When I was a child at our family Christmas day gatherings, I used to hide some of my presents away.  This was because I was often embarrassed by the large number of presents I used to receive compared to my cousins, partly because my parents were divorced and so I had double sets of parents, grandparents etc. all giving me gifts.

Our Christmas tradition was for the children to take the presents from under the tree to create various piles for each person in the family to open after the Queen’s speech in the afternoon. This was why it was particularly evident how very large and high my pile of gifts looked compared to everyone else’s.   I felt very uncomfortable with the inequality and this feeling has remained with me whenever I am in a situation where I feel I am much luckier or more privileged than those around me.

This time of year really makes us all consider the sharp differences between those who have so much and those who have very little – whether it is those who will have very few presents to open or those who feel lonely and sad at Christmas.

Many of us know that happiness is not measured by quantity of things, but much more by quality – especially of time and of relationships.  We know that there are many children who have very little in the way of toys, but as a result are particularly creative about making the most of the simplest thing to play with – a large cupboard box for example can become a cave, a castle or anything we want it to be!  When in care environments, we can create a sense of the magical feel of Christmas by the smallest things, for example pulling a cracker together, placing fairy lights around a tree or a window, drinking a hot chocolate with marshmallows or a mulled wine.   In all these situations it is not what we do, but the way that we do it that makes it feel special!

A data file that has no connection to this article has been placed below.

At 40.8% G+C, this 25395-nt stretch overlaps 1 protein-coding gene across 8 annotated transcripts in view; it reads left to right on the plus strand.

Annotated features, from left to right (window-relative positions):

We don’t have to spend lots of money to make the festivities fun, but it helps to be thoughtful and generous in different ways, so it is not about what or how much we have, but more about who we are and how we give of ourselves which is the most important.

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SALLY KNOCKER
Consultant & Trainer
MCM
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